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UN-Backed Libyan Government Asks NATO to Help Train Its Armed Forces

Abdur Rahman Alfa Shaban with REUTERS

The North Atlantic Treaty Organization has confirmed the receipt of an official request from Libya’s United Nations-backed government to help train the country’s armed forces.

“This request … we received yesterday, so we have just started to look into what kind of support we could offer,” NATO Secretary-General Jens Stoltenberg said at a news conference. “The request is about help for building security and defense institutions.”

The north African country was plunged into an armed conflict six years ago following an uprising that led to the fall of the regime of Muammar Gaddafi. NATO led a coalition that entered Libya on March 19, 2011, as part of efforts to oust Gaddafi.

They teamed up with coalition forces in the country primarily enforcing a no-fly zone over Libya. After seven months and following the death of Gaddafi, the UN Security Council voted to end NATO’s mandate on October 31, 2011.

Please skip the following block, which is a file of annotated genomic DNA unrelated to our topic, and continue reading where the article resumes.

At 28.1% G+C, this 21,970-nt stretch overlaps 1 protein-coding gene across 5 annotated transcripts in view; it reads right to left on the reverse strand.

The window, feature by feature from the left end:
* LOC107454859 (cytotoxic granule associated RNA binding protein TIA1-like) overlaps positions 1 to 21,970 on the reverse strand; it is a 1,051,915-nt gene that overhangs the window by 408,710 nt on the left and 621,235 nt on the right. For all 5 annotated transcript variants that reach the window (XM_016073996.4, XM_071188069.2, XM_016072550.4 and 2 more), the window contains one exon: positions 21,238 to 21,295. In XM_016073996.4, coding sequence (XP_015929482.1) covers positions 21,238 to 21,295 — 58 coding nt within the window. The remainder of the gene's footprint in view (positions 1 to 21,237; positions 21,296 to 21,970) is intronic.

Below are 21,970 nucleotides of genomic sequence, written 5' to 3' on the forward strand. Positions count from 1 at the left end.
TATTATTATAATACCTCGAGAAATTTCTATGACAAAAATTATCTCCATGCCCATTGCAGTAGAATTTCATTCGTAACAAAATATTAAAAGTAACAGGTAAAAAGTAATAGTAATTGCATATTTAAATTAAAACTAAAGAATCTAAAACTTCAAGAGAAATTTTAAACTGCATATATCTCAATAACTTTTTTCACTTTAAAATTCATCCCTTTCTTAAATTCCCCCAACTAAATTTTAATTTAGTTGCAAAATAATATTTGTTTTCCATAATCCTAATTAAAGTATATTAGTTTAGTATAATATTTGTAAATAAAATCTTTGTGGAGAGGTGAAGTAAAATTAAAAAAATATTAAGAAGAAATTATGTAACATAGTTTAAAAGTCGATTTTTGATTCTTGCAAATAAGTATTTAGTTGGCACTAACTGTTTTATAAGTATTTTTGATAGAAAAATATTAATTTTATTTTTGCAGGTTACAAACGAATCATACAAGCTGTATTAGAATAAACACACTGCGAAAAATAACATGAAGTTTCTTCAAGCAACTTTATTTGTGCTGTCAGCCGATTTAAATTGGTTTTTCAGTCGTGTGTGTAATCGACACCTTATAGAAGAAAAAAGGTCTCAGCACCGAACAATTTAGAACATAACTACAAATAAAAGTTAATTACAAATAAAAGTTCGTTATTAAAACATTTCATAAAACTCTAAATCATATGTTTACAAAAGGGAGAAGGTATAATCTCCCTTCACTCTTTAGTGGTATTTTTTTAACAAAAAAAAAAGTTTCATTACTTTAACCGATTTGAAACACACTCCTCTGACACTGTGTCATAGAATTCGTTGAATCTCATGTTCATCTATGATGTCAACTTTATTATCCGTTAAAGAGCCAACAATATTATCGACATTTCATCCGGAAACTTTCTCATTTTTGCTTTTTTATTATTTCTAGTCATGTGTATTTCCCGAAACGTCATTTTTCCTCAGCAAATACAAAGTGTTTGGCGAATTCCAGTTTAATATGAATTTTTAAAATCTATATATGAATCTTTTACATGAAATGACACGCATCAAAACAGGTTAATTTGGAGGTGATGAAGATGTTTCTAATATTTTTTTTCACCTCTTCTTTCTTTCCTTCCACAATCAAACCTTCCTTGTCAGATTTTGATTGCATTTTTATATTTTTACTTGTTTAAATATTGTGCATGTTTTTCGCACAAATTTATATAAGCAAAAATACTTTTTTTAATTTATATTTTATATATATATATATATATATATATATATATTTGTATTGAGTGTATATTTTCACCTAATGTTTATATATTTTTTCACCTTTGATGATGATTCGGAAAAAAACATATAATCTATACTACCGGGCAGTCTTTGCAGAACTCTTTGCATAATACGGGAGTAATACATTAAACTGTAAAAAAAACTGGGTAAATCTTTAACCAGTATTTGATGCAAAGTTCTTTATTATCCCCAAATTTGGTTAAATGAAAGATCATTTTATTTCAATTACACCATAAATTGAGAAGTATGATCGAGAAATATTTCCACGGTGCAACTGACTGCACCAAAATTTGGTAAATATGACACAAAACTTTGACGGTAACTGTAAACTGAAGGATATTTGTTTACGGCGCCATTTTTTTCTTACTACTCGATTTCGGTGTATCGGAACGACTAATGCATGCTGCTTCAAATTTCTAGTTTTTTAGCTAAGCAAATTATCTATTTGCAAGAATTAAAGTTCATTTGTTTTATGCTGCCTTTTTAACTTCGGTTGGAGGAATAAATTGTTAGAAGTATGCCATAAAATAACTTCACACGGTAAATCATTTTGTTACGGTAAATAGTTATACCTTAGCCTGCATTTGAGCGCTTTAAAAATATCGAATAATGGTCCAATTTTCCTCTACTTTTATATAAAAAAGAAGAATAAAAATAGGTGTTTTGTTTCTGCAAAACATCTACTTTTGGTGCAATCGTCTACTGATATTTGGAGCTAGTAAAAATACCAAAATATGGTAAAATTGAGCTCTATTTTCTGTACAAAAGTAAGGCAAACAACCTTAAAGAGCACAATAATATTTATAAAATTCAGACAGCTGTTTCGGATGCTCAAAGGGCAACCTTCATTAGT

Libya is currently split with rival governments holding different parts. In the midst of the parallel authorities, there is the presence of Islamic State insurgents who, until recently, held parts of Sirte until national forces pushed them out.

Whiles the UN-backed Fayez Sarraj government is based in Tripoli, General Halifa Haftar’s government is based in the eastern town of Tobruk. There have been recent efforts by neighboring countries, Chad and Egypt, to help solve the political situation.

NATO is an international organization created in 1949 by the North Atlantic Treaty for purposes of collective security. Though it was founded in the United States, its current headquarters is in the Belgian capital of Brussels.

Twelve countries were part of the founding of NATO: Belgium, Canada, Denmark, France, Iceland, Italy, Luxembourg, the Netherlands, Norway, Portugal, the United Kingdom and the United States. In 1952, Greece and Turkey became members of the Alliance, joined later by West Germany (in 1955) and Spain (in 1982).

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